A Quarterly Journal of Contemporary English Language Haibun
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September 2006, vol 2 no 3

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Hortensia Anderson


She never colours in the lines, this fragile child of eight. She doesn't even stay on the page, her blue crayon has gone over the edge and onto the kitchen tiles.

"We had such high hopes for all the girls," her mother, my friend, says "but then they told us about Claire ..." It is a refrain, these words that serve as an apology or an explanation or rarely, a complaint about her "odd" child.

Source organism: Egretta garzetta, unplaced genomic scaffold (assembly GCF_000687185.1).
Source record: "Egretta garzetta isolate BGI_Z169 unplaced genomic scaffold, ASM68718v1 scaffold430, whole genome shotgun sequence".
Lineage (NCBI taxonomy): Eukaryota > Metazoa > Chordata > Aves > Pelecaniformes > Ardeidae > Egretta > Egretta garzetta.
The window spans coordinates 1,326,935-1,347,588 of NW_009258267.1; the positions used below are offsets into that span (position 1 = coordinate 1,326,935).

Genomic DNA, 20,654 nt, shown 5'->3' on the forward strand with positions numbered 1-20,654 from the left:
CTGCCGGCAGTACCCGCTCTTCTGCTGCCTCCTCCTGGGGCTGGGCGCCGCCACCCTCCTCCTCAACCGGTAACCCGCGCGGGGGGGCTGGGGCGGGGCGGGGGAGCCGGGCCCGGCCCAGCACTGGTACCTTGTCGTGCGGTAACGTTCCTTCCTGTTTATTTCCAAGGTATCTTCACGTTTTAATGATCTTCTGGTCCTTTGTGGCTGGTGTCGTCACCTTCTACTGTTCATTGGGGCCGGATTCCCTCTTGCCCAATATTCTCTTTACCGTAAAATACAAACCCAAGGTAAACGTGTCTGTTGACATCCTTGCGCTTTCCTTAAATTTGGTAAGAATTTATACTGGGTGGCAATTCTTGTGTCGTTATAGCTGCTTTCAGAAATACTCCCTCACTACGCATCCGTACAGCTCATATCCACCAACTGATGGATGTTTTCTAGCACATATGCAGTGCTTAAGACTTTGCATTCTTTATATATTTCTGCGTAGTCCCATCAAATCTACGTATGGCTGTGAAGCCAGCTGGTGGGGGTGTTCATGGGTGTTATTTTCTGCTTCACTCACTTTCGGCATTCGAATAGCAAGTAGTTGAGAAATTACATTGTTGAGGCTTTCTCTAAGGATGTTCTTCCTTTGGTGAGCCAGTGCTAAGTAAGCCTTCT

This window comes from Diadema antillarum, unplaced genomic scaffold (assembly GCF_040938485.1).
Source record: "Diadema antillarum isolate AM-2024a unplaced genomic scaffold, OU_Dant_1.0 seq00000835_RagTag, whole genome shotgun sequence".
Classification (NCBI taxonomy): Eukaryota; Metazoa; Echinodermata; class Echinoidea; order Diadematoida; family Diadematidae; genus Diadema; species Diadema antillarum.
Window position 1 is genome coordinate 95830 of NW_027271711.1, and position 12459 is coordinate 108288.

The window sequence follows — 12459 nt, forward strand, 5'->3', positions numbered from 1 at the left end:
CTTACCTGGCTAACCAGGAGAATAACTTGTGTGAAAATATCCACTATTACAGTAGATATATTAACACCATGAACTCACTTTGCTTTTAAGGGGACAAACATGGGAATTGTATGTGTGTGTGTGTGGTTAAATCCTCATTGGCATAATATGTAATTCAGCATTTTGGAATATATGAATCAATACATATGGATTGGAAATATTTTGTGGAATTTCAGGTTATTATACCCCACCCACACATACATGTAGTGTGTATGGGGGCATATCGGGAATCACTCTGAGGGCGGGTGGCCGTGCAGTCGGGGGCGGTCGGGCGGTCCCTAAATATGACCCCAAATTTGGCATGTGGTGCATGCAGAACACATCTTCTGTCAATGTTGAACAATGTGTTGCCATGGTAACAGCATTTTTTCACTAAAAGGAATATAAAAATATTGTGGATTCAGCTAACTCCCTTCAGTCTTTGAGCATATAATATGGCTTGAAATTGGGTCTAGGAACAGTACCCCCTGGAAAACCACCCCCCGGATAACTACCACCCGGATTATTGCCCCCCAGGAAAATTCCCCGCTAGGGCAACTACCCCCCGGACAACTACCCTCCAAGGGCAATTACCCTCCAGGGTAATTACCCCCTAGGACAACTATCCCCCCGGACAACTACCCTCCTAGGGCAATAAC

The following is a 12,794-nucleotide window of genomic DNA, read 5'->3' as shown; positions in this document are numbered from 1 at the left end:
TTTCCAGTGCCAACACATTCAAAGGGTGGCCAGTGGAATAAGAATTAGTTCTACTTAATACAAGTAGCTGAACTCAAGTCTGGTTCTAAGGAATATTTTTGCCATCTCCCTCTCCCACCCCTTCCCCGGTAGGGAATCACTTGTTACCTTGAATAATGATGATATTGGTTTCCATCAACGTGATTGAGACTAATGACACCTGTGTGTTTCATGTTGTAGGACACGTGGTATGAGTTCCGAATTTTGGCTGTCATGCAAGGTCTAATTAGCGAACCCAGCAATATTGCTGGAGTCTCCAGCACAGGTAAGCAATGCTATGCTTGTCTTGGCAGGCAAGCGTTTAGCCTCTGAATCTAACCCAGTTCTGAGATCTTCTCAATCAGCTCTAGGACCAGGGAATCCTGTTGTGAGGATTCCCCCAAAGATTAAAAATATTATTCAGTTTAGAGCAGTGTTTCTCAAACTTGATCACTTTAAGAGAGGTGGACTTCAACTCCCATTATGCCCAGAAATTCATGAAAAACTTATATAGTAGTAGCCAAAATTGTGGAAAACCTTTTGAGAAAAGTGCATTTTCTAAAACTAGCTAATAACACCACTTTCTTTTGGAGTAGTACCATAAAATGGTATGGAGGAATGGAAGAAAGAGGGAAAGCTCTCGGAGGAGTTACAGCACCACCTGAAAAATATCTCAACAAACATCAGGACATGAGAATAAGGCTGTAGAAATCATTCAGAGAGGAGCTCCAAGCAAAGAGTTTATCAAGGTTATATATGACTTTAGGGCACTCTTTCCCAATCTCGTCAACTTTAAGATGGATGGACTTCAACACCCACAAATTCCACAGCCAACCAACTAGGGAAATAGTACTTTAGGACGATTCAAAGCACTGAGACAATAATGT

She is a patient woman, my friend, and I know how she worries about her third child, youngest and smallest of the triplets, the one she knows least yet in a way loves most.

Perhaps it is a blessing, having escaped the "high hopes" her sisters will have to shoulder. Of being forced to stop at the lines.

clear blue sky --
sunlight pools and flows
into shadow